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Holmes the murderer.

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... just as long as he didn't throw a blunt prop at you!

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He was certainly very volatile. Apparently he died in ‘relative’ poverty.

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He was certainly very volatile. Apparently he died in ‘relative’ poverty.

 

He was a fantastic Merlin in Excalibur.  Apparently some years prior to this film, Nicol had co-starred with his Morgana, Helen Mirren, in another project and they were lovers for a time . . he being considerably older than she.  These two passionate actors attracted each other for a time, but then they became opposite charges repelling.  After a bitter breakup they could not stand each other.

 

Director John Boorman knew this and used the couple's animosity to his advantage.  I think he'd actually attached Helen first and then hired Nicol fully aware of their past history.  Just so the love-hate relationship between Merlin and Morgana would be extra-saucy.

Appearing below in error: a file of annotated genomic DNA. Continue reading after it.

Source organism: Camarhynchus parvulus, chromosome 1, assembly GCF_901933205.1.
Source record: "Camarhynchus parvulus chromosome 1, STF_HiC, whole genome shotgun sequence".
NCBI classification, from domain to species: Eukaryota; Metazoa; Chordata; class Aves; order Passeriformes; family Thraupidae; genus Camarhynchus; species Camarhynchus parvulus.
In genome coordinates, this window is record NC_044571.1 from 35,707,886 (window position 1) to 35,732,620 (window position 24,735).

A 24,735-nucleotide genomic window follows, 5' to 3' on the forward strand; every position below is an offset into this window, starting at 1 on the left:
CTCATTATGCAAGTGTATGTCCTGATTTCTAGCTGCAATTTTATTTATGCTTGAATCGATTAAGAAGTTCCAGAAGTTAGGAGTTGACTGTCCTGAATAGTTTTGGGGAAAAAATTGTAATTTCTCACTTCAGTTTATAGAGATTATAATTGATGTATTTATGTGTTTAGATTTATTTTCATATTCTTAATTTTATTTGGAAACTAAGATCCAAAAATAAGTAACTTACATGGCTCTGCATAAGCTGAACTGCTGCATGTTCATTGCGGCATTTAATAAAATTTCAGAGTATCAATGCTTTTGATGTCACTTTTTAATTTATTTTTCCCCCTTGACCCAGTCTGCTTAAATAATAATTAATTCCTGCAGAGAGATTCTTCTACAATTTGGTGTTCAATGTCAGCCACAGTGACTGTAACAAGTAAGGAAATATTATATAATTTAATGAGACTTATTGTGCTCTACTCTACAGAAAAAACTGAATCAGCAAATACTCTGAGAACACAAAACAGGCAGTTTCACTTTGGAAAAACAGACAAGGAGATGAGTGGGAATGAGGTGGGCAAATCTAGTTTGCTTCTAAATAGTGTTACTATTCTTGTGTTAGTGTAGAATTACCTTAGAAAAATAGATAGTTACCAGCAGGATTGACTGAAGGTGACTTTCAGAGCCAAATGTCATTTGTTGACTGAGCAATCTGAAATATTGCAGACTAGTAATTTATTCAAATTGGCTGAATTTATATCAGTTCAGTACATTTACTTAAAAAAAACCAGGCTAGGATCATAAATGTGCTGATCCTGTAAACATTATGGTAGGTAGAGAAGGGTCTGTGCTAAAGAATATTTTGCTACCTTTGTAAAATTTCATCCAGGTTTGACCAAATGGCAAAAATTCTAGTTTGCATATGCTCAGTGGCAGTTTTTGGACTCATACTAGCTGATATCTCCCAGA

Merlin's distinctive headdress was fashioned by a talented costume designer after Williamson flatly refused to shave his head for the part.

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He was certainly very volatile. Apparently he died in ‘relative’ poverty.

He was a fantastic Merlin in Excalibur. Apparently some years prior to this film, Nicol had co-starred with his Morgana, Helen Mirren, in another project and they were lovers for a time . . he being considerably older than she. These two passionate actors attracted each other for a time, but then they became opposite charges repelling. After a bitter breakup they could not stand each other.